1. Inadequate light full sun is generally suggested for most honeysuckle vines. 2. Juvenility plants may flower the first season but could require up to three seasons to settle before putting on adequate growth. 3. Improper pruning Dropmore Scarlet honeysuckle usually flowers on laterals produced from previous season's growth; if you prune those, you will eliminate next seasons flowers. 4. Excessive fertilizer honeysuckle requires average soil fertility with adequate moisture during growing season. 5. Winter damage growing less winter-hardy cultivars other than "Dropmore Scarlet".
Or from gardeners world
Don't prune off the new growth, this will produce the flowers next year - it would be a bit much to expect it to flower the first year of being planted out - it will have been quite small and it flowers on the previous year's growth.
Check that it's roots aren't too wet. Remember that it's a woodland plant, and by it's nature woodland soil tends towards being dry in the summer as the trees take up most of the moisture. However it is a fine line because if it gets too dry at the base you (or rather the honeysuckle) might get powdery mildew - but that's just one of the things you have to put up with occasionally in order to get those glorious blooms and sensational perfume on summer evenings - but you'll have to wait until next year.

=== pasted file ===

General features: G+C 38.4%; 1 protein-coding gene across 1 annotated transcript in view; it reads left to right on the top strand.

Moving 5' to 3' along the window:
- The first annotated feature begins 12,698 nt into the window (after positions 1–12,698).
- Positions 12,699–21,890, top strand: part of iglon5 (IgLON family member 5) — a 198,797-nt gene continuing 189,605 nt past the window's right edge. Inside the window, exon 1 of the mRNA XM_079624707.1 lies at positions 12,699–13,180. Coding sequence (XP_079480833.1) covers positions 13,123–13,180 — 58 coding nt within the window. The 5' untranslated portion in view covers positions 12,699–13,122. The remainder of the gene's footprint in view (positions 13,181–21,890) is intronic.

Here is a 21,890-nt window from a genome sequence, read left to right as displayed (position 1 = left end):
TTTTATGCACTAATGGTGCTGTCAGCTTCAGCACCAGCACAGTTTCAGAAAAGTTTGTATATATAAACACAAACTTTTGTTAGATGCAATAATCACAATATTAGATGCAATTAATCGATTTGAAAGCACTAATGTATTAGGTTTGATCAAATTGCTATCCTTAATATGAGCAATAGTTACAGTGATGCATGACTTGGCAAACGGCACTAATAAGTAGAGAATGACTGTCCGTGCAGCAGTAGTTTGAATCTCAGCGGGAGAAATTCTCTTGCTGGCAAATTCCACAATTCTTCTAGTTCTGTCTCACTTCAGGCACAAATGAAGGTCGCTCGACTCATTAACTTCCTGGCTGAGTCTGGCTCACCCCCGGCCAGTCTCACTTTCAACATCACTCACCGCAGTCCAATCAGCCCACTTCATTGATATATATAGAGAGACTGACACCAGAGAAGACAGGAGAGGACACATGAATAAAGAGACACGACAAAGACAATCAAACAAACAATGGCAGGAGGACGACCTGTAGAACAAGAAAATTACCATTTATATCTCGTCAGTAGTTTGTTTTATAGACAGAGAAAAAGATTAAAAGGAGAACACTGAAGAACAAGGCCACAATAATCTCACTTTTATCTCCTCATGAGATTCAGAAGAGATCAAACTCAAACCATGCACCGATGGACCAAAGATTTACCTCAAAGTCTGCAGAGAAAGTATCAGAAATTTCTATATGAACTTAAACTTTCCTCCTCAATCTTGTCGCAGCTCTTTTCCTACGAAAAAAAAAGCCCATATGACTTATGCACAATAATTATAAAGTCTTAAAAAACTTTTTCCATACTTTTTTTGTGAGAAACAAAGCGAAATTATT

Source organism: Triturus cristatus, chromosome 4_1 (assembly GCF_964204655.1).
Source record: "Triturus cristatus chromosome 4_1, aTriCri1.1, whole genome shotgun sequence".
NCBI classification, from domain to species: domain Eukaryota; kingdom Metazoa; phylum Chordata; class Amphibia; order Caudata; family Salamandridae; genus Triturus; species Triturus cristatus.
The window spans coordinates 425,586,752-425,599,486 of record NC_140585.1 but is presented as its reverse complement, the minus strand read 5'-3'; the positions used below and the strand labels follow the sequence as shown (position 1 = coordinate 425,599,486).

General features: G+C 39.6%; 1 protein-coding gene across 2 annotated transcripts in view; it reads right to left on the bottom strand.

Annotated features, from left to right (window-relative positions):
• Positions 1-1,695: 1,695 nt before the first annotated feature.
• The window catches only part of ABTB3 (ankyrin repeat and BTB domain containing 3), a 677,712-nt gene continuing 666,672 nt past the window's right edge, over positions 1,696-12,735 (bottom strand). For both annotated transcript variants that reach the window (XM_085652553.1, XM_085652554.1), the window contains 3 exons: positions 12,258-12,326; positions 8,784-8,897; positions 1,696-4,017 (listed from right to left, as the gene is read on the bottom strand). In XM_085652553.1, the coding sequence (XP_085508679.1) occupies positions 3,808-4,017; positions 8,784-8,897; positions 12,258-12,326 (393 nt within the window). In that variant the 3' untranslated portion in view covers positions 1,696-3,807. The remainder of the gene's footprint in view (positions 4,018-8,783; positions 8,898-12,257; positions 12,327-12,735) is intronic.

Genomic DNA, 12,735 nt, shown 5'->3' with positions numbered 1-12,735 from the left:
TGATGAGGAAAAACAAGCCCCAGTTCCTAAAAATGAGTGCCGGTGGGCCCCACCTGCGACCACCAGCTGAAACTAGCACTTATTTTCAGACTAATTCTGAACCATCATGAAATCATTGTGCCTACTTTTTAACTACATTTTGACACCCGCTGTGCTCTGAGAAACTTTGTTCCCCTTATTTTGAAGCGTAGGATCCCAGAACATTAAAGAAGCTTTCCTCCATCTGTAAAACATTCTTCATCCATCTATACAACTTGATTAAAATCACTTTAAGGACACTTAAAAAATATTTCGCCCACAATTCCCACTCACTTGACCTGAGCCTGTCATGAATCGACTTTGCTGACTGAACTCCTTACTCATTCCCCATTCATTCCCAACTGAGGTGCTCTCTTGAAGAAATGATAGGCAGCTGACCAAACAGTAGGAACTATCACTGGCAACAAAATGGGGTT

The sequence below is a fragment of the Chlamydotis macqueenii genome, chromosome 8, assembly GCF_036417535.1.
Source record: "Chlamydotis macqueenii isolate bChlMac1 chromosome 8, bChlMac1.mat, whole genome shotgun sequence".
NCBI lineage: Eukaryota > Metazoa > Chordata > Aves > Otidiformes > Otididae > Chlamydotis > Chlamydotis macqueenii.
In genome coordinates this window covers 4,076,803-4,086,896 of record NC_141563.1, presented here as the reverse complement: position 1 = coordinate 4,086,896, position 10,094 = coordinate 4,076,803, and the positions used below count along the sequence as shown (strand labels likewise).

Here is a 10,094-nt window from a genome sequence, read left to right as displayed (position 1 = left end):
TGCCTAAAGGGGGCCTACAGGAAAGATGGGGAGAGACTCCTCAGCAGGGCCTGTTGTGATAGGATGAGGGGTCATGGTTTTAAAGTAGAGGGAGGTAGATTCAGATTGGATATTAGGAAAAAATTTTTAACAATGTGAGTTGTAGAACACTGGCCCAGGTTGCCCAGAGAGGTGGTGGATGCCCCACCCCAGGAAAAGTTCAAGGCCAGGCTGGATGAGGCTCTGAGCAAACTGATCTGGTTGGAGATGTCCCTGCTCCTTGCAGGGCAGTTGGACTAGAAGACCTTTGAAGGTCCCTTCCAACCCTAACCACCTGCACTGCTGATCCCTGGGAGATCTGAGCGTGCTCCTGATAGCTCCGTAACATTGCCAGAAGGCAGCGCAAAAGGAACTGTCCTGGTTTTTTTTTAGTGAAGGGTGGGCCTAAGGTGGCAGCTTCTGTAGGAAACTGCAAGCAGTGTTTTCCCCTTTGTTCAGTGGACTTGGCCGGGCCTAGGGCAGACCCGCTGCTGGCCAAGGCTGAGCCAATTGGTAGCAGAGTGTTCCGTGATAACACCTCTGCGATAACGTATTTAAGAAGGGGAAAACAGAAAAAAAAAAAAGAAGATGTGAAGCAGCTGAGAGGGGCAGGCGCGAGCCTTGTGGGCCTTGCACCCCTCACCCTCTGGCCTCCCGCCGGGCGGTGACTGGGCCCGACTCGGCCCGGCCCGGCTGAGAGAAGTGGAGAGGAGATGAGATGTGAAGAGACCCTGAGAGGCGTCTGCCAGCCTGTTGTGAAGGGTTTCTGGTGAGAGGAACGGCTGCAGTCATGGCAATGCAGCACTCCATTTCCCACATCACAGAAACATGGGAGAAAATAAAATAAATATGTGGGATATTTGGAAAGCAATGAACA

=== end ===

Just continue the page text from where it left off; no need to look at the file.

Oh, you might want to shorten the ends of any long branches a bit, just to encourage sideshoots.
How old are they? Many honeysuckles including e native one flower on last years growth so you won't get flowers on this years fresh leafy growth. Also your self seeded ones may not be that prolific flowerers.